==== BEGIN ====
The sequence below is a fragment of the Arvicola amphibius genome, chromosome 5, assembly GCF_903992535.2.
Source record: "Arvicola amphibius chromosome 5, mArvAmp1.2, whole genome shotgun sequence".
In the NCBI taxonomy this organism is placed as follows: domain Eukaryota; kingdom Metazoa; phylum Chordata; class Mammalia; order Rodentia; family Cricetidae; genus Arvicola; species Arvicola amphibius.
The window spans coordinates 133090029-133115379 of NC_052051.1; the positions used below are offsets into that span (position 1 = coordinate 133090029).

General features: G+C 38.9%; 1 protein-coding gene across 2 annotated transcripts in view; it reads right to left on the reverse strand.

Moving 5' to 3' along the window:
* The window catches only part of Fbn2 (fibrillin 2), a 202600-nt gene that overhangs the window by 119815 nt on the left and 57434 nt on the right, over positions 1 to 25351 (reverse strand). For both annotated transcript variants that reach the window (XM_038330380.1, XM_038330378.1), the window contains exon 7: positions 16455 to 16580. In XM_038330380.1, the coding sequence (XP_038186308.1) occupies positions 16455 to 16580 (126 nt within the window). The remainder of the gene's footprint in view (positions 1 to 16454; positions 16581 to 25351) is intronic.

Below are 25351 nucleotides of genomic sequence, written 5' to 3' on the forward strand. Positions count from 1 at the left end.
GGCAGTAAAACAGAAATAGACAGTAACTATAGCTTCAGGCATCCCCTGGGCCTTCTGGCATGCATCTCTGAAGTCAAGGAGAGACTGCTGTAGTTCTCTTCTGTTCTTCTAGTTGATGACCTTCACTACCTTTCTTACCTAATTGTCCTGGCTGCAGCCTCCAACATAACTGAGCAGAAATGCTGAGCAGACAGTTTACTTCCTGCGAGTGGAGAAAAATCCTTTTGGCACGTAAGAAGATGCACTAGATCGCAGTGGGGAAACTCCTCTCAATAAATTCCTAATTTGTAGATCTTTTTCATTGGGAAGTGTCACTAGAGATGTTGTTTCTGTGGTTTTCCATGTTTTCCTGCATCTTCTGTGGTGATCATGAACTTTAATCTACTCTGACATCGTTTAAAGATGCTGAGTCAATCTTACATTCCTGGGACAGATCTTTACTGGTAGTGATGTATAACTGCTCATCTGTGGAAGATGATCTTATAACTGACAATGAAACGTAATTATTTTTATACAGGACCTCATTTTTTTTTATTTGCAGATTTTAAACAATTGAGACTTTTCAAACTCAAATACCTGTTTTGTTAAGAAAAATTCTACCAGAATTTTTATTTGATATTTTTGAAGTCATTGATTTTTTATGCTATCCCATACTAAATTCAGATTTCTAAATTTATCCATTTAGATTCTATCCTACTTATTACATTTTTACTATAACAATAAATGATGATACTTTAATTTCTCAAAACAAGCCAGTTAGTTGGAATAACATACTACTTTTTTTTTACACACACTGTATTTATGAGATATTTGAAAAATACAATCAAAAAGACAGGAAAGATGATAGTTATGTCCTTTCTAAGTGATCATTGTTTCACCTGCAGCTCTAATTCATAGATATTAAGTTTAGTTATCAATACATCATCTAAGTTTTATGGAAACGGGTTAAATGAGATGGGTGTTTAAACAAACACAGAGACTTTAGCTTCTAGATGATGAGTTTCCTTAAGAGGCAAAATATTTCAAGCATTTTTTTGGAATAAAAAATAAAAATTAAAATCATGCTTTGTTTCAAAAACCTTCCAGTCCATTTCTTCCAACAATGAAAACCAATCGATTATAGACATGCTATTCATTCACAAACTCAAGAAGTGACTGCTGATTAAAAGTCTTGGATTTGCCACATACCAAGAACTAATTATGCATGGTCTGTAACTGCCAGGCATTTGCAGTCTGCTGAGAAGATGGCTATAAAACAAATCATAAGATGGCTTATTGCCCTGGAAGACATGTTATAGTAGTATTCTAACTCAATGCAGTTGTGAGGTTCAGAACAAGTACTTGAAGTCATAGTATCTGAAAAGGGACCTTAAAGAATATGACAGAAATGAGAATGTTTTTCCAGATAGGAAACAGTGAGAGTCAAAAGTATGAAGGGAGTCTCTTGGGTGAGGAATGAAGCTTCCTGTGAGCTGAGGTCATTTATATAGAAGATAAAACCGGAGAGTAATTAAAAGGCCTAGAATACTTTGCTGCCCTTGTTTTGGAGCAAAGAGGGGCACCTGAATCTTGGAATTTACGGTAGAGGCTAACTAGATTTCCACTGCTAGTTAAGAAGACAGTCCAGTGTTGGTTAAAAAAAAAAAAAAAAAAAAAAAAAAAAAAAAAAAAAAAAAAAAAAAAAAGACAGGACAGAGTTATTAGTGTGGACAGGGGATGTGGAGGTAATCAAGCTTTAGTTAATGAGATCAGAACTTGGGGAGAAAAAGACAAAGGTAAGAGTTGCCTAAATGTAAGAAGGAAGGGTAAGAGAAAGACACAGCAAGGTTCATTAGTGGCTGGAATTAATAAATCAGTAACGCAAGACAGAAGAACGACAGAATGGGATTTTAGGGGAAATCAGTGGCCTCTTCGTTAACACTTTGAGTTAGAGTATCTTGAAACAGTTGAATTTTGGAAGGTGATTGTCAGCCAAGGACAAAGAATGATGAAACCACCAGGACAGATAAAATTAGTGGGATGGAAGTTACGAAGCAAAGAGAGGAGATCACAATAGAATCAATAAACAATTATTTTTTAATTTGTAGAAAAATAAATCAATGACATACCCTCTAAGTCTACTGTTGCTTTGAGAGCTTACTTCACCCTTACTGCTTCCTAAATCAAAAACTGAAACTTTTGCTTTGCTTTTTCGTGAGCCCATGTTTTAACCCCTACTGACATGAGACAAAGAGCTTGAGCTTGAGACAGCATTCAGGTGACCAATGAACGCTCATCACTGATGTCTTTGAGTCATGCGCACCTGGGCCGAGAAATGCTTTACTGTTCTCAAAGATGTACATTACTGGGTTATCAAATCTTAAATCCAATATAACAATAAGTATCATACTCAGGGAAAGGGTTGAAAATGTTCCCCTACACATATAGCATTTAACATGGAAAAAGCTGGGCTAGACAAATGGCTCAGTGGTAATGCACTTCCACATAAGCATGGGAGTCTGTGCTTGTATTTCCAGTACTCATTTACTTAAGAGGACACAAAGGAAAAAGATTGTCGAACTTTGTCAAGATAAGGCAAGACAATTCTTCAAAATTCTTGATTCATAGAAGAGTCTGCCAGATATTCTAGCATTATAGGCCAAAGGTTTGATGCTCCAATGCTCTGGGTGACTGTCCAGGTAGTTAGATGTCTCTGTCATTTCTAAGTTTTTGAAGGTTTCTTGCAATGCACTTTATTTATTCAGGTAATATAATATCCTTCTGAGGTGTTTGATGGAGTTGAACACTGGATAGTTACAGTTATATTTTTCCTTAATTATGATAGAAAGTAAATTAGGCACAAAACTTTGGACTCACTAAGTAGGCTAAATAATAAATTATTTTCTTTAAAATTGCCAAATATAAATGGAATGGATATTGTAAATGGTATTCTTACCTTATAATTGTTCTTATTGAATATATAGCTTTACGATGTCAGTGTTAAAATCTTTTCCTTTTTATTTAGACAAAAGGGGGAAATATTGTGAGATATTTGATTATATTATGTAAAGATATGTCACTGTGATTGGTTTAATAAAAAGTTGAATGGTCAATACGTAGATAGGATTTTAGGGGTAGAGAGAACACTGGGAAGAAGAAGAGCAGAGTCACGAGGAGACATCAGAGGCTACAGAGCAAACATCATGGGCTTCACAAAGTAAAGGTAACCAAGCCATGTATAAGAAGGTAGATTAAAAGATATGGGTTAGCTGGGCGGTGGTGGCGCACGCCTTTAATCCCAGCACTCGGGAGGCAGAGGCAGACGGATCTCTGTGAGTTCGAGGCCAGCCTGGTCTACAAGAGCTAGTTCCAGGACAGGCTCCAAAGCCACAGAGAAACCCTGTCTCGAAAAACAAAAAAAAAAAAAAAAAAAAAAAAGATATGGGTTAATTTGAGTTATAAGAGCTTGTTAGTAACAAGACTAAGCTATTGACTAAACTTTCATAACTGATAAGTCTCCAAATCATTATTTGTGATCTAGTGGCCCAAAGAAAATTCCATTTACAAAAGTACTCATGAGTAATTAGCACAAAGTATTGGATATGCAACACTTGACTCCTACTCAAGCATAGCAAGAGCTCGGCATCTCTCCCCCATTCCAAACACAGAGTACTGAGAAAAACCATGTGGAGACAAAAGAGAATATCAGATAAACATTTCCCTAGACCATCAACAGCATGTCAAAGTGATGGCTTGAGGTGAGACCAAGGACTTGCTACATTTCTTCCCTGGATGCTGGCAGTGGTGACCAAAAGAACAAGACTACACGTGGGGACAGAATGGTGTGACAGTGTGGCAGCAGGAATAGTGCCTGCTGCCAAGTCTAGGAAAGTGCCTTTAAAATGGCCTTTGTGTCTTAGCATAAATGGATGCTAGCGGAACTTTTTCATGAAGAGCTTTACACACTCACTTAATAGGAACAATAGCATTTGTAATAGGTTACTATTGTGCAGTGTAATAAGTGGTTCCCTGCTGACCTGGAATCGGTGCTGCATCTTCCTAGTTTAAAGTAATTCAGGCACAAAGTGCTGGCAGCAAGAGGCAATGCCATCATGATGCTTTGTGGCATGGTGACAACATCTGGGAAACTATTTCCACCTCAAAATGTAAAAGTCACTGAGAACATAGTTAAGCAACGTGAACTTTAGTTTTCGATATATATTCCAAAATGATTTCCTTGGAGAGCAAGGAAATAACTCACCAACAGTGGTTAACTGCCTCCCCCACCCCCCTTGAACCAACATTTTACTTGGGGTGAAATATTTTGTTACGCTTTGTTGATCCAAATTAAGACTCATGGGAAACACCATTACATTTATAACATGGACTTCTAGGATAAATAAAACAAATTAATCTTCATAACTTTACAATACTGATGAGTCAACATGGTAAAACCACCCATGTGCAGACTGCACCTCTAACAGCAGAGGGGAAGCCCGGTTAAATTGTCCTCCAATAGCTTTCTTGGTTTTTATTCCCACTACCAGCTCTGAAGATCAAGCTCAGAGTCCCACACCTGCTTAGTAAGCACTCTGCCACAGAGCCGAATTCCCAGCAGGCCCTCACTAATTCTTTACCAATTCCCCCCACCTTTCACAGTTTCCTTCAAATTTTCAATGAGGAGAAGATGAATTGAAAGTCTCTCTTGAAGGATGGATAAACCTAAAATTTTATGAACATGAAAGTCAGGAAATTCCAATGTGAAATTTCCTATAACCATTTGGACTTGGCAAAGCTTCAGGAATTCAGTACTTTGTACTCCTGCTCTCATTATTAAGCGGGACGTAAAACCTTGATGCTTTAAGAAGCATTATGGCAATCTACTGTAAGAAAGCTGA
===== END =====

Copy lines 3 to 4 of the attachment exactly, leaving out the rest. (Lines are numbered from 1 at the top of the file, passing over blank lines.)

In the NCBI taxonomy this organism is placed as follows: domain Eukaryota; kingdom Metazoa; phylum Chordata; class Mammalia; order Rodentia; family Cricetidae; genus Arvicola; species Arvicola amphibius.
The window spans coordinates 133090029-133115379 of NC_052051.1; the positions used below are offsets into that span (position 1 = coordinate 133090029).